Interpersonal Violence during COVID-19 Quarantines
The quarantines imposed due to COVID-19 can constitute a risk of danger for domestic violence victims. People, who previously suffered from intimate partner violence, are under the risk of mental health and physical health.
Intimate partner violence is defined as being physically or sexually assaulted, emotionally abused and being stalked. Covid-19 is changing the intra-family dynamics of individuals; imposition of strict rules to contain and manage this crisis with an unknown ending in sight can cause some critical issues and tensions within the family.
Victims of intimate partner violence are forced to stay with their violent partners all day long, away from help, during the quarantines imposed due to the coronavirus (COVID-19) pandemic. This situation increases the risk of domestic homicides, suicides, or aberrant behaviors toward children.
When psychiatric disorders are combined with substance addiction and parental problems, the possibility of inflicting and sustaining domestic violence increases, while parental problems make it difficult to meet the needs of children. Aggression that occurs due to senses of disappointment and agitation leads to an intergenerational transfer of trauma and violence.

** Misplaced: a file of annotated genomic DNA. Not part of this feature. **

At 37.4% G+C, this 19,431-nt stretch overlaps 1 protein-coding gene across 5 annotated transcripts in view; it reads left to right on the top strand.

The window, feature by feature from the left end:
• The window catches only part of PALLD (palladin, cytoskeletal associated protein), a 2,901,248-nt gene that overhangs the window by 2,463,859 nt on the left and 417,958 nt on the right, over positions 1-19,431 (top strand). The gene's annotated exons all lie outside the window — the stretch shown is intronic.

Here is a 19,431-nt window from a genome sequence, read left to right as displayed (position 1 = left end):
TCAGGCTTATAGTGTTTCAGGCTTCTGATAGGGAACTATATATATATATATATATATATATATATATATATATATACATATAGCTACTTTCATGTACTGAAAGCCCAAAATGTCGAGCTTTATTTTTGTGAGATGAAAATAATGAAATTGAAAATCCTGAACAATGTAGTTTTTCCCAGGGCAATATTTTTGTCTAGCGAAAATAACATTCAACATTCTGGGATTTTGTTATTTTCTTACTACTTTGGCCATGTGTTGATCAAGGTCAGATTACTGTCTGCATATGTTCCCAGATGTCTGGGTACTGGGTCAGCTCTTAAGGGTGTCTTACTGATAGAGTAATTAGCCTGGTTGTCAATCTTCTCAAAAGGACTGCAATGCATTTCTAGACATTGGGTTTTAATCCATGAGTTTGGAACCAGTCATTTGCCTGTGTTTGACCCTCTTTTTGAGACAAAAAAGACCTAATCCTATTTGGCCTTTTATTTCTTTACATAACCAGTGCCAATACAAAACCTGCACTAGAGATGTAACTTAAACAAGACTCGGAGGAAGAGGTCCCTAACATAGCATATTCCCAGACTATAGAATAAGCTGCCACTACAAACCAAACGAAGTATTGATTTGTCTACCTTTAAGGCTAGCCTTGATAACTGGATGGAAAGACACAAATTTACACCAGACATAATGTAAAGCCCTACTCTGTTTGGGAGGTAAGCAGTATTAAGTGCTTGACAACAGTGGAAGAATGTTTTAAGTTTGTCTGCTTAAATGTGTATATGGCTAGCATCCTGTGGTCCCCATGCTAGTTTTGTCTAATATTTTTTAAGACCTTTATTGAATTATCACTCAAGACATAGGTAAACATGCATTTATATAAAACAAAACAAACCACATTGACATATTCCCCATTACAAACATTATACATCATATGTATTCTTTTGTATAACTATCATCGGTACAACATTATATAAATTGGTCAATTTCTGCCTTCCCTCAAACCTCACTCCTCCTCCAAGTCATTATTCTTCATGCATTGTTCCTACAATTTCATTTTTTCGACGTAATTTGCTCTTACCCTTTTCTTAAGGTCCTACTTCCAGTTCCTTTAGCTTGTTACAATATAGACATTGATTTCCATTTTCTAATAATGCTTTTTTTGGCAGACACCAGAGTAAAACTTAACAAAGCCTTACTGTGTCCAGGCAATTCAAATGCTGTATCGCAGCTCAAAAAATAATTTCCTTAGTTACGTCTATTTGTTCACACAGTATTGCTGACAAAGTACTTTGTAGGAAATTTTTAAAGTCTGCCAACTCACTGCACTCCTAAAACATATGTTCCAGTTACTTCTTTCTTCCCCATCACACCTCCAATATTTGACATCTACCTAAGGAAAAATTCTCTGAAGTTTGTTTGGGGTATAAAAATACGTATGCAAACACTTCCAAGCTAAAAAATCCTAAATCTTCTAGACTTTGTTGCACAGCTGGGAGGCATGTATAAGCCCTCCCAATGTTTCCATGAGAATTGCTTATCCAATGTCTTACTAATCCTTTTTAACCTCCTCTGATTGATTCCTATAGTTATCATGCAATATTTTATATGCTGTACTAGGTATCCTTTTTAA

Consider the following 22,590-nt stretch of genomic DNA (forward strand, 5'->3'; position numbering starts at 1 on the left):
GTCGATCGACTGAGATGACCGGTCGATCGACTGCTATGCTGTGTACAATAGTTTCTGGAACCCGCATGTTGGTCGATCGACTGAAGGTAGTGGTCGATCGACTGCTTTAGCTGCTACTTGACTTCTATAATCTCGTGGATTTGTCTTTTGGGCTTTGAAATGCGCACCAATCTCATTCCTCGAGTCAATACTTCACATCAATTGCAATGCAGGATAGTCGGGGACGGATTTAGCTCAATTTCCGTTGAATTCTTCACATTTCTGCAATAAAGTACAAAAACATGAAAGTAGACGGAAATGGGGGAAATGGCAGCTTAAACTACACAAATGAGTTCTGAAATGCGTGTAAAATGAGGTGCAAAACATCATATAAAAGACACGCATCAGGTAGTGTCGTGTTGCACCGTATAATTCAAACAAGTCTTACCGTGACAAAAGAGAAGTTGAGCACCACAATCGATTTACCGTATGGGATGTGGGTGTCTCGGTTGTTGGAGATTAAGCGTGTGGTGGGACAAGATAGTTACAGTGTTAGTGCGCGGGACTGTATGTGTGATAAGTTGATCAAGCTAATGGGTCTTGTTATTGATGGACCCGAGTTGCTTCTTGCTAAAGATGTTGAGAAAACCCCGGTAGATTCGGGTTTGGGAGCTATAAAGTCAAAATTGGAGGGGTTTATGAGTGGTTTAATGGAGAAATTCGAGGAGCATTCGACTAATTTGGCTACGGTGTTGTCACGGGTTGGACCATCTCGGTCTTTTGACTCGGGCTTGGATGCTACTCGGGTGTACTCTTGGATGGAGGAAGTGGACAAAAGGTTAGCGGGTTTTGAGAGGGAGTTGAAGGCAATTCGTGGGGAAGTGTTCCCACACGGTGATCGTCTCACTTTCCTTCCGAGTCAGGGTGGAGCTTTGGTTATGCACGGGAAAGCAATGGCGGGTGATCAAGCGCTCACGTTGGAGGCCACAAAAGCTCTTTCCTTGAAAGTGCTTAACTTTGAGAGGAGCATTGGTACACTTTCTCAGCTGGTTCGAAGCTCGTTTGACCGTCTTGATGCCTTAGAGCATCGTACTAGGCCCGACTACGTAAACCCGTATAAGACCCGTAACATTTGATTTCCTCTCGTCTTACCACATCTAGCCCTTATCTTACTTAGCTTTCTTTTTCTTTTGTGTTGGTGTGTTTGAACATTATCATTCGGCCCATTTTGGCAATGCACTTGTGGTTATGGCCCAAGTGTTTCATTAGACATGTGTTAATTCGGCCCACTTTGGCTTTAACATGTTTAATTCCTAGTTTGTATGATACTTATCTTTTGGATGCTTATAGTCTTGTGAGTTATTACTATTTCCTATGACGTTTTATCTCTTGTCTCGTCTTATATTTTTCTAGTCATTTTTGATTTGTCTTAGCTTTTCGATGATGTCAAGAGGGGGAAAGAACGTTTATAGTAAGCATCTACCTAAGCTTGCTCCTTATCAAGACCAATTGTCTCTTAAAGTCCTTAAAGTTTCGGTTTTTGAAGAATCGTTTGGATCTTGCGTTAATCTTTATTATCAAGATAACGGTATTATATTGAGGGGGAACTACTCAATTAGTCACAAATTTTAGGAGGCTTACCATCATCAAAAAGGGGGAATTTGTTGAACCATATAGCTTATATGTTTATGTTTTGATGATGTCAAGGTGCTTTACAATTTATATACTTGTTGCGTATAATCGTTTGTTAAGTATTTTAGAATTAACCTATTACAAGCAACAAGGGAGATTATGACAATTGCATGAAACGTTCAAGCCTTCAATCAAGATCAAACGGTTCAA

With the COVID-19 pandemic, people have experienced being helpless in the face of an invisible and dark enemy. The appearance of COVID-19 in particular entails remote consultation and psychological support services for the efforts to manage crises and prevent the acts of domestic violence and abuse.
Mazza, M., Marano, G., Lai, C., Janiri, L., & Sani, G. (2020). DANGER IN DANGER: INTERPERSONAL VIOLENCE DURING COVID-19 QUARANTINE. Psychiatry Research, 113046. doi:10.1016/j.psychres.2020.113046